I am perplexed by the fact that we United Methodists seem unable to “hold the bridge” between the various diads of our tradition. In both cathedral and campmeeting our faithfulness was once characterized by rationality and piety, the Sacraments and preaching, liturgy and revival (by heart-religion and works, too). John Wesley himself both preached and incarnated these multiple dimensions of the catholic, orthodox, and reformed faith to which he was heir. Somehow, though, his spiritual descendants have, in a word, bisected that comprehensive message. These days we seem to strive to be rational or pious, sacramental or evangelical, revivalistic or liturgical (even lay-led or sacerdotal).
In sum, I fear that on the one hand we are more Anglican than Wesleyan, and on the other more “baptist” than Methodist. That is not to say there is anything inherently wrong with either Anglicans or Baptists; only that our tradition is distinctive. Moreover, there seems to exist on the part of some of our preachers (and members and teachers, too) a willingness to embrace and advance a particular aspect of our catholic heritage at the expense of the other(s), and in a way which Mr. Wesley himself would have been unwilling to do.
That to say, when in the crossfire of competing allegiances congregations have felt forced to “market” themselves to consumerist seekers, in many cases they have done so by means of a partitive representation of our tradition. The net result is the emergence of incomplete images, false alternatives, of what it means to be United Methodist.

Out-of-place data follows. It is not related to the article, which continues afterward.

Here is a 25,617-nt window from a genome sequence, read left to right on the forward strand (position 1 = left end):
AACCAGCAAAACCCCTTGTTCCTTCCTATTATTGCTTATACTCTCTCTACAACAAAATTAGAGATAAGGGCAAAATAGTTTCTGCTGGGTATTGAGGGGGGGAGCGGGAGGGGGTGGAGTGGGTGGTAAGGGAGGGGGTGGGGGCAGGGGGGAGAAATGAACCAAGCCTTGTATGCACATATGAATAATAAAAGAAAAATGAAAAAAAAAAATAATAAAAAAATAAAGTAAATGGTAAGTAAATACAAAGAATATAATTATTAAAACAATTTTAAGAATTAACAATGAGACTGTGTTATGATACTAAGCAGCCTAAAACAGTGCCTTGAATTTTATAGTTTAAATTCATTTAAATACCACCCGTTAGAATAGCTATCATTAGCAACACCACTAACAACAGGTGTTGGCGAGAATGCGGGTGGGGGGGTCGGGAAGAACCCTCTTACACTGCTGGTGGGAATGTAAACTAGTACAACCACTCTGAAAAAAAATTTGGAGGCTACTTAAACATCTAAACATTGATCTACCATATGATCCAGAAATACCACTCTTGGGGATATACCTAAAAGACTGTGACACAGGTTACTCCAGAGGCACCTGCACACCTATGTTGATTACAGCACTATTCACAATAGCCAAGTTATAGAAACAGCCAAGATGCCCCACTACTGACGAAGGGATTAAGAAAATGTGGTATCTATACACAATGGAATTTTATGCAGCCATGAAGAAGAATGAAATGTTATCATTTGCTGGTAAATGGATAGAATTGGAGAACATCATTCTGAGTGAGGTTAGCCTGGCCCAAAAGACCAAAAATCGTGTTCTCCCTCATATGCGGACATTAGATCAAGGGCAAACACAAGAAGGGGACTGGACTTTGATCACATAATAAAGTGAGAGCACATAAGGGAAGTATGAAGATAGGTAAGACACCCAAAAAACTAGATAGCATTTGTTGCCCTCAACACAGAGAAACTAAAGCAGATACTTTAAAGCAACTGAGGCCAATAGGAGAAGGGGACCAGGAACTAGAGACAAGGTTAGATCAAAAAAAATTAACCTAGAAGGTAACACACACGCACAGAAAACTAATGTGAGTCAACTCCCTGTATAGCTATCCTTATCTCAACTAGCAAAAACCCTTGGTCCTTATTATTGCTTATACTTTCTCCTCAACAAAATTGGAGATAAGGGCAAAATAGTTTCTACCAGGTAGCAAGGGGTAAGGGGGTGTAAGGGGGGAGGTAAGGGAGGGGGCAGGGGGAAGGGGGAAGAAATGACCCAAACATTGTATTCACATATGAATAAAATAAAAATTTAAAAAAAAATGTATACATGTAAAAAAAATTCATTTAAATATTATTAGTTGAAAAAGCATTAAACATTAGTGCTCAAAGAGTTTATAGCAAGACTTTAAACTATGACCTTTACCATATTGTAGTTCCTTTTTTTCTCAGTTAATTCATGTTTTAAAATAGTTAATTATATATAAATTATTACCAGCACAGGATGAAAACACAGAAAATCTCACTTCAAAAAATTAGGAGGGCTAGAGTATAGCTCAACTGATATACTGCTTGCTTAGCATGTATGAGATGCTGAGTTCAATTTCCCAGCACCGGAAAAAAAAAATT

Still there must be a way to reclaim the synthesis advocated by the early Methodist movement and in doing-so reinvigorate our congregations and denomination, and at the same time also lead unchurched seekers to the abundant life of faith in Jesus Christ in its communal fullness. Qualified observers tell us that postmoderns eagerly seek historic spiritual traditions while at the same time rejecting merely denominational paradigms. It would seem to me that an authentic Wesleyan model of corporate life and ministry might be just the kind of balanced diet this starving generation needs. That is, our historic emphasis on both faith and works, prayer and study, Sacrament and sermon, the form of religion and its power—as well as our emphasis on the worth of laity and clergy—might prove most fulfilling.
Relatedly, there is emerging in our day a new model of ministry, cooperative and complementary, which honors both the priesthood (or ministry) of all Christians as well as the particular representative ministries of Word, Sacrament and Order. This model is called “equipping ministries” and its goal is to help the laity discover and put to powerful use their Spirit-giftedness. At base this new paradigm is merely the reclaiming of the New Testament pattern of pneumatic rather than institutional credentialing and suggests the kind of “interactive” ministry which would be attractive to postmodern sensibilities. “Equipping ministries is an exciting form of evangelism and discipling which both reclaims the Wesleyan synthesis and at the same time rejects, or at least corrects, the popular and false alternatives.